While we’ve been holding our absolute debt relatively flat at the current levels without any dilution to our shareholders, it really comes down to the strength of the Montney economics. We’ve shown that in our presentation consistently the economics of this thing but even when you look at through the first half of the year our recycle ratio on a PDP basis is looking something north of two and we think again with the continued growth in those netbacks we can see that potentially going through three times on a PDP basis. So those are very very strong economics, probably some of the best in the industry. So we’re very confident where we sit today.
So before I get into some of the operational side of things, I am now going to turn it over to Brian to talk about the financial aspects of the quarter.
Thanks, David and good morning everyone. There is certainly lot of detailed information in the financials and MD&A that I won’t go over. However if you have any further questions on the quarter, that information in there, also we may answer them end of our call.
So a few items I would like to talk about is the risk management and the cash generating capability of the Montney that Dave made reference to earlier. US natural gas storage levels continue to be a deficit relative to last year and the five year average for this time of year with lots of chatter in the market about continued growth in US by cooler than average or desired somewhere in the US this year to absorb all these additional supply and the possibility of an El Nino winter. The winter’s weather will be a big driver of winter’s natural gas pricing and summer of 2015 natural gas pricing as well driven by the storage level at the end of March next year.
Our natural gas production is hedged approximately 60% to 65% through October of this year with approximately 30% hedged through the upcoming winter. Over that time period our average price to receive is around 315 Mcf but with the possibility of an El Nino winter and continued US supply growth, our greatest near-term pricing period of concern is the summer of 2015 when US supplies have potentially restored the storage levels to an average level due to a warmer winter than expected.
So consequently we have begun undertaking some fixed price hedges for the summer of 2015. Longer-term as our debt to cash flow comes down to our target of 1.5 to 1, or we would see reducing regarding our risk management program from – protection of the balance sheet with the commodity and using different hedging tools, so that we remain exposed to the upside of the commodity price.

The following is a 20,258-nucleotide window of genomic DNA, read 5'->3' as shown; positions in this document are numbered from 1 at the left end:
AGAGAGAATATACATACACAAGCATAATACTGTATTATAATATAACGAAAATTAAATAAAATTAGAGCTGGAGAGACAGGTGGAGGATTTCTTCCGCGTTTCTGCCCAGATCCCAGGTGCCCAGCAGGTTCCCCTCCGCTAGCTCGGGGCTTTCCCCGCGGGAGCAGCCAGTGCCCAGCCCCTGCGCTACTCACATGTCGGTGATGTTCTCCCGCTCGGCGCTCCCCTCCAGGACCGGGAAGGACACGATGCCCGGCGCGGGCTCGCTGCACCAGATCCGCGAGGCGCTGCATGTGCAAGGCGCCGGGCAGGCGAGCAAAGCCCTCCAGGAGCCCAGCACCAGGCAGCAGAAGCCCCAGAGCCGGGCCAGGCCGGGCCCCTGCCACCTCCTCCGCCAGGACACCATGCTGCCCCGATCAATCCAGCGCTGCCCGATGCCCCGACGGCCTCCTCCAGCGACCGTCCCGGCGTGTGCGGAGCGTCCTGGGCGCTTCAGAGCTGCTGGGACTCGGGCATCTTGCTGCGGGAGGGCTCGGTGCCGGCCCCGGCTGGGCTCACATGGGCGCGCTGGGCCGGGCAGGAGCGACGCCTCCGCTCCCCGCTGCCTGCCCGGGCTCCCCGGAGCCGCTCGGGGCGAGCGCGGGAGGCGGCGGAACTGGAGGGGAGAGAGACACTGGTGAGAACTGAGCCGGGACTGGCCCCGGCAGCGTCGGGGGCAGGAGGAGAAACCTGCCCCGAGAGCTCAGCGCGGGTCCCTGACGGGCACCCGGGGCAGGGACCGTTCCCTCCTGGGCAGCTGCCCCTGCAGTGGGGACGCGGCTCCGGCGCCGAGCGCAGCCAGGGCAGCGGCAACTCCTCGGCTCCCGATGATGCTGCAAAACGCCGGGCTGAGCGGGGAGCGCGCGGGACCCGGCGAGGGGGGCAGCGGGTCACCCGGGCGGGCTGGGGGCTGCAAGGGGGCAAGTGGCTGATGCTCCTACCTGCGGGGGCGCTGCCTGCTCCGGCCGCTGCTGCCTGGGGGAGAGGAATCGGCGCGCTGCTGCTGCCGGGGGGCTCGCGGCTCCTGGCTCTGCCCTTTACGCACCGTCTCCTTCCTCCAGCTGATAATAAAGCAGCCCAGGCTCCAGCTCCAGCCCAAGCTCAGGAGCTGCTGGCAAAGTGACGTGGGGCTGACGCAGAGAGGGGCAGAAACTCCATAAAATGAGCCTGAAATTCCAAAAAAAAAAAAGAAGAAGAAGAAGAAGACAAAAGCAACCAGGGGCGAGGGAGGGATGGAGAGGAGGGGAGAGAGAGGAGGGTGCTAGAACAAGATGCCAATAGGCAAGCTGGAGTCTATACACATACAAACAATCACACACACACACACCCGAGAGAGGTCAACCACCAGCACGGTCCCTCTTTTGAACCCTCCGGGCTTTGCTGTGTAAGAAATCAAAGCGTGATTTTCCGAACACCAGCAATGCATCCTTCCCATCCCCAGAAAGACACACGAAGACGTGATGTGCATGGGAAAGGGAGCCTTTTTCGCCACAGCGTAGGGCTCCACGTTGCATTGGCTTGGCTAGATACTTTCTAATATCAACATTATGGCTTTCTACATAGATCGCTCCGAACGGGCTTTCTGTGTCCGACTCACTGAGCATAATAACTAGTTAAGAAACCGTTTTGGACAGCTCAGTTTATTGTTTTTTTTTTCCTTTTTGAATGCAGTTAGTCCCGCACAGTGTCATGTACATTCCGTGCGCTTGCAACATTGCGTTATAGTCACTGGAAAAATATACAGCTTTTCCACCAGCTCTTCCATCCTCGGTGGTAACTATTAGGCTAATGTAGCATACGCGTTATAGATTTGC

As you read in the press release and Dave has mentioned the Montney development is rapidly transforming Delphi from a natural gas company to a liquids company and transforming our financial position as well as we had talked about starting last year already as we went through the operational transformation. Not based on production volumes but rather on how our revenue and ultimately cash flow as being generated.
In the second quarter on a total company basis, liquids revenue represented 55% of total product revenue but only with liquids production only being a 32% of production. Natural gas production represented 45% of revenue on 68% of production. Natural gas production and the rate is still a critically important, as higher natural gas rates will deliver more liquids on a per day basis and hence more revenue generated from the total production stream.
For the second quarter, the average liquids yield per million cubic feet of natural gas for the Montney was over 100 barrels, of almost 70% of the yield being field and planned condensate priced at over $100 per barrel, with the balance being butane and propane. The composition of the production mix from Montney wells becomes very apparent in the netbacks being achieved on this production.
In the second quarter, the operating netbacks for the Montney was 32.99 per BOE and for the first half of the year has been 34.33 per BOE. This compares to $15.18 per BOE and $20.69 per BOE for the company’s other assets over those same time periods respectively. And 77% of the second quarter cash operating income was generated from the Montney and only 61% of corporate production.